Friday, October 14, 2016

Bucket-sitting

I interrupted my desk work by heading out the door into the sunshine of a clear fall day. Running shoes laced, I decided a tour of the ever-changing landscape of Liberty University would be a good step in the right direction.

With multiple construction projects happening simultaneously, it's hard to keep up with all the changes. The constant beep-beep-beep of trucks backing up make harmony with the explosion of nail guns. Steel workers prance atop the makings of the expansive domed roof of the new indoor football field, seemingly oblivious to the height and treacherous slope. Cranes, like monstrous prehistoric creatures, loom overhead, steel beams dangling as they are coaxed into place. Backhoes dig as bulldozers push. It's quite the sight and even a bit distracting to the runner afoot.

Enjoying the entertainment the construction world was providing, I came upon two workers on either side of the road. Each sat atop an over-turned five-gallon bucket. Both had been assigned a caution sign and neither one looked particularly enthralled with his duties. But despite the fact that a passing motorist would likely not be cautioned by the sign resting on the ground of the worker on the right, I decided to ask the other fella to explain the work behind him. It looked like a huge basin was being created, earth scooped up and hauled away by massive trucks. But why? I pondered. Were they creating a retention lake, clearing the way for the foundation of yet another building, or addressing an engineering issue? I didn't know. So I asked.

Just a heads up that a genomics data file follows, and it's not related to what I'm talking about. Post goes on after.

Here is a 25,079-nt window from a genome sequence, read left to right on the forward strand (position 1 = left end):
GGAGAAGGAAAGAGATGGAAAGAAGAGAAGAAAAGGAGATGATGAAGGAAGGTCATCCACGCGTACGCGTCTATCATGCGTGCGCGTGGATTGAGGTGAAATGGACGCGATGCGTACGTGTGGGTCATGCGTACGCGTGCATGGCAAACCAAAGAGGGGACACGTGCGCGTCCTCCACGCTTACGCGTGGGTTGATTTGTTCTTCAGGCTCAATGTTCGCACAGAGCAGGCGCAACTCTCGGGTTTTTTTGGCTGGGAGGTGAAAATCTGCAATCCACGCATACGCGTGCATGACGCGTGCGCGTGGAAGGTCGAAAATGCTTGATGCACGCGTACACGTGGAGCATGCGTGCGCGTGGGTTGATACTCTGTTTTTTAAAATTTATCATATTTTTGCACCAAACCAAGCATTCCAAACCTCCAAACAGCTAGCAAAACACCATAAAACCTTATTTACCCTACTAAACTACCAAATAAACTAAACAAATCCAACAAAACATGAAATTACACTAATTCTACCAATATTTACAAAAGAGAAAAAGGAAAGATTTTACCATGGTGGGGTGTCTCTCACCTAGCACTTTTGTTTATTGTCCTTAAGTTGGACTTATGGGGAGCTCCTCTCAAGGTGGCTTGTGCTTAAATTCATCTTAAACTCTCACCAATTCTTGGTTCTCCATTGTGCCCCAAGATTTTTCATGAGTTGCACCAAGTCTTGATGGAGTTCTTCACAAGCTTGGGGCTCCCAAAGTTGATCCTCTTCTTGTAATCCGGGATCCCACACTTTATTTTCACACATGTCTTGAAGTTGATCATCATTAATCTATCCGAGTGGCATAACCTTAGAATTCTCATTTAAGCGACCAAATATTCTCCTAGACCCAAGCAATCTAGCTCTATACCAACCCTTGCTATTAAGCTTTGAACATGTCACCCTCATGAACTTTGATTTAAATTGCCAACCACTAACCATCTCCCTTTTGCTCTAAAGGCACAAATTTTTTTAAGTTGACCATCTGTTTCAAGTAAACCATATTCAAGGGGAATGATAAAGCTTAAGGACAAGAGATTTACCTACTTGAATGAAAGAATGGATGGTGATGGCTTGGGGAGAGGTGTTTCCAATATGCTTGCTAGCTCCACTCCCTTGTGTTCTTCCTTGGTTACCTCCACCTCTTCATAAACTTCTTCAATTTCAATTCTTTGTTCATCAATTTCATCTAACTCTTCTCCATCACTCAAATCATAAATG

"Hey there. So what's happening behind you? Looks like a big project!"

With a grin widened by the gaps between the missing teeth, the affable man chuckled his response.
"Well, I don't know. I just hold the sign."

"Okay, then. I guess it will remain a mystery. Enjoy your day out here!" I replied.

"Oh, I will!" his tone suggesting he rather enjoyed this brief interruption to his bucket-sitting.

With a final look over my shoulder and a cheery "See ya," I continued along, dodging the warning signs placed smack-dab in the middle of the sidewalk.

My run continued, carrying me past several other construction sites. I noted with interest a number of other idle workers. Outside one tiny shack at the entrance to a work site, sat an elderly man sipping on a drink. It wasn't the first time I had seen him. Day in, day out, he sits in his chair and watches the trucks go by. I wondered if he was as clueless as the my new bucket-sitting friend.

Going through the motions. Oblivious. Why do more? Why know more?

Road sign holders and guard shack guys are not the only guilty parties. Being oblivious sure is a lot easier than being fully engaged.

As my run took me through campus and onward, I inventoried areas of my life that might include bucket-sitting. Am I, as the writer of Ephesians advises, being "very careful then, how you live, not as the unwise, but as the wise"? Or conversely, am I simply going through the motions, brain and thoughtful intentionality placed on the back burner? Am I being disciplined, well-informed, and in constant pursuit of excellence, or do I become lazy, content with past accomplishments?

God bless that dear bucket-sitter. But God help this gal to stay on her feet and keep making forward progress.

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